Once clear and purposeful objectives have been determined, attention can be turned to portfolio construction. What underlying investment strategies are best suited to achieving the plan’s objectives? And how should those investment strategies be sized? Given how critical these questions are to the success of a white‑label mandate, this analysis should be conducted in a very thorough manner. In our view, a thorough analysis requires the use of multiple analytical techniques to ensure that no single set of assumptions or modeling methodologies determines the portfolio’s design.
(Fig. 2) Challenges in First‑Generation White‑Label Implementation
|Potential Missteps||Potential Consequences|
Some first‑generation white-label portfolios have failed to take advantage of the full investment opportunity set.
|Over-diversification||Redundant and/or suboptimal portfolio exposures have lowered return potential and raised costs for some offerings.|
|Misalignment With Objectives||Poorly defined objectives have resulted in mis-specified investment allocations for some plans, leading to disappointing results.|
|Concentrated Risk Exposures||Excessive or undesired portfolio risks may have produced outsized or unexpected investment losses.|
Source: T. Rowe Price.
(Fig. 3) The Three Essential Elements to Enhanced Portfolio Design
Source: T. Rowe Price.
- The robustness and durability of the plan’s offerings. Multiple analytical techniques and stress tests should be incorporated in the design process to avoid potential biases from any one approach. By analyzing the interaction of portfolio assets across a variety of market scenarios, plan designers can seek to ensure that the portfolio will not be dependent on a single market environment to deliver acceptable results. However, this also requires plan sponsors and their advisors to continually revalidate the appropriateness of portfolio design through time.
- The need to assess investment components both individually and collectively. A proposed allocation should be validated both on its own merits and in terms of the potential benefits for the total portfolio. This requires a careful examination of whether each proposed strategy adds value to the total white‑label portfolio. The key goal is to avoid design flaws such as naïve diversification or over‑diversification. See Figure 4 for additional information about this.
Finally, an important lesson learned from the first generation of white‑label portfolios is the need to continually assess and validate the portfolio over time. Success metrics need to be determined and a plan developed for ongoing monitoring of the investment structure.
(Fig. 4) The Impact of Diversification in a Hypothetical White Label Offering1
As of March 2021.
Source: T. Rowe Price.
1 The above analysis uses fixed assumption values and considers a hypothetical scenario combining individual strategies that each have a 1.0% expected excess return, a 3.0% tracking error, and constant correlations to each other. The correlation assumption was varied across the 3 scenarios (0.8, 0.4, and 0.2, respectively) to illustrate the diversification benefits and considerations. The results do not represent the performance of any specific indexes or investments.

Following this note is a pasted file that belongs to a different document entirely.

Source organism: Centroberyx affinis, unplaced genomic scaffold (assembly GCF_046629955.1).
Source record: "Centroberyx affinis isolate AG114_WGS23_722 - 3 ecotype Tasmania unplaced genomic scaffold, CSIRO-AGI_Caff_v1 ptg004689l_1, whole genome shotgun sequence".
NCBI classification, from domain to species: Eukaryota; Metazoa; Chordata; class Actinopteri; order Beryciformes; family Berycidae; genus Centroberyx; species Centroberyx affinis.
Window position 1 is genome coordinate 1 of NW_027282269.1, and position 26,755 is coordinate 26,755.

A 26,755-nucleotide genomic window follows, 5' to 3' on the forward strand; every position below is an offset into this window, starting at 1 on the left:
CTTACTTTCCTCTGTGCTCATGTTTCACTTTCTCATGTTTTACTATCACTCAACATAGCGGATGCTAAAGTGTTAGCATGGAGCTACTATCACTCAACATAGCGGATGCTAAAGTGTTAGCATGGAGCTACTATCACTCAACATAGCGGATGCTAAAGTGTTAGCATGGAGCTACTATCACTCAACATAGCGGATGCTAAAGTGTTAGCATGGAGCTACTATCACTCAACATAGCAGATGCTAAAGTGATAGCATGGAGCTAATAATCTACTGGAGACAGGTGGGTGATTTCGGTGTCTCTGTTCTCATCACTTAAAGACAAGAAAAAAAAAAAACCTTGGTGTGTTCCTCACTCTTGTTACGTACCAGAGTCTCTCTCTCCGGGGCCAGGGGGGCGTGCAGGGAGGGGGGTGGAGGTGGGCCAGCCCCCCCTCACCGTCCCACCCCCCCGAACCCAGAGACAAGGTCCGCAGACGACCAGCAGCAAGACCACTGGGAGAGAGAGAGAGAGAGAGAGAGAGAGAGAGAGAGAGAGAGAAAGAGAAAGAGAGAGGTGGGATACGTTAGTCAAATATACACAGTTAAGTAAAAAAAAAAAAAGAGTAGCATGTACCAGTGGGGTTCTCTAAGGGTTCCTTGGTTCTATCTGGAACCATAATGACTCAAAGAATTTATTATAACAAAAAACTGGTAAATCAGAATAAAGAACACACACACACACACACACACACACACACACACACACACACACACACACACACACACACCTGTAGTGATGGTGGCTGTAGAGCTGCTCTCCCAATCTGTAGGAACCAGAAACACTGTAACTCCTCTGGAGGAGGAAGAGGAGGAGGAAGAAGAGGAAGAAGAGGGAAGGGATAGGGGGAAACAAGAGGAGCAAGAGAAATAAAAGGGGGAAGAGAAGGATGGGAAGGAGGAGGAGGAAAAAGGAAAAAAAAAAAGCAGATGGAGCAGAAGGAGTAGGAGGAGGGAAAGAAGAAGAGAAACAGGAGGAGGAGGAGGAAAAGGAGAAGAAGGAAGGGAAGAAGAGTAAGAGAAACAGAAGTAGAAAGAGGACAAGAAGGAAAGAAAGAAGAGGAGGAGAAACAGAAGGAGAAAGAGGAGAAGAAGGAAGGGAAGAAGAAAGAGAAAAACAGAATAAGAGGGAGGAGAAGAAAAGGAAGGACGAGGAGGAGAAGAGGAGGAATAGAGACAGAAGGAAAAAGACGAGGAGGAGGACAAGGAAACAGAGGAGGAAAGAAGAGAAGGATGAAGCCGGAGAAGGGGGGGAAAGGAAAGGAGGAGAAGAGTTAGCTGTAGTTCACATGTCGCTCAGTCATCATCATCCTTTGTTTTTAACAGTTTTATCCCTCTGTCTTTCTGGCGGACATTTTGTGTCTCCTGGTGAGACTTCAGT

(Fig. 5) The T. Rowe Price Approach
We use a wide range of analyses to assess the suitability and sizing of the strategies within our white-label portfolios.
|Examples of Questions T. Rowe Price Asks||Some of the Analytical Tools We Use|
|How do we expect the strategy to interact with other investments?||
|Can the strategy potentially provide a diversified source of return and/or alpha?||
How do we size the strategy in relation to the other investments in the portfolio?
Source: T. Rowe Price.
This material is being furnished for general informational and/or marketing purposes only. The material does not constitute or undertake to give advice of anynature, including fiduciary investment advice, nor is it intended to serve as the primary basis for an investment decision. Prospective investors are recommended to seek independent legal, financial and tax advice before making any investment decision. T. Rowe Price group of companies including T. Rowe Price Associates, Inc. and/or its affiliates receive revenue from T. Rowe Price investment products and services. Past performance is not a reliable indicator of future performance. The value of an investment and any income from it can go down as well as up. Investors may get back less than the amount invested.
The material does not constitute a distribution, an offer, an invitation, a personal or general recommendation or solicitation to sell or buy any securities in any jurisdiction or to conduct any particular investment activity. The material has not been reviewed by any regulatory authority in any jurisdiction.
Information and opinions presented have been obtained or derived from sources believed to be reliable and current; however, we cannot guarantee the sources’ accuracy or completeness. There is no guarantee that any forecasts made will come to pass. The views contained herein are as of the date written and are subject to change without notice; these views may differ from those of other T. Rowe Price group companies and/or associates. Under no circumstances should the material, in whole or in part, be copied or redistributed without consent from T. Rowe Price.
The material is not intended for use by persons in jurisdictions which prohibit or restrict the distribution of the material and in certain countries the material is provided upon specific request. It is not intended for distribution to retail investors in any jurisdiction.
USA—Issued in the USA by T. Rowe Price Associates, Inc., 100 East Pratt Street, Baltimore, MD, 21202, which is regulated by the U.S. Securities and Exchange Commission. For Institutional Investors only.
© 2021 T. Rowe Price. All rights reserved. T. ROWE PRICE, INVEST WITH CONFIDENCE, and the bighorn sheep design are, collectively and/or apart, trademarksor registered trademarks of T. Rowe Price Group, Inc.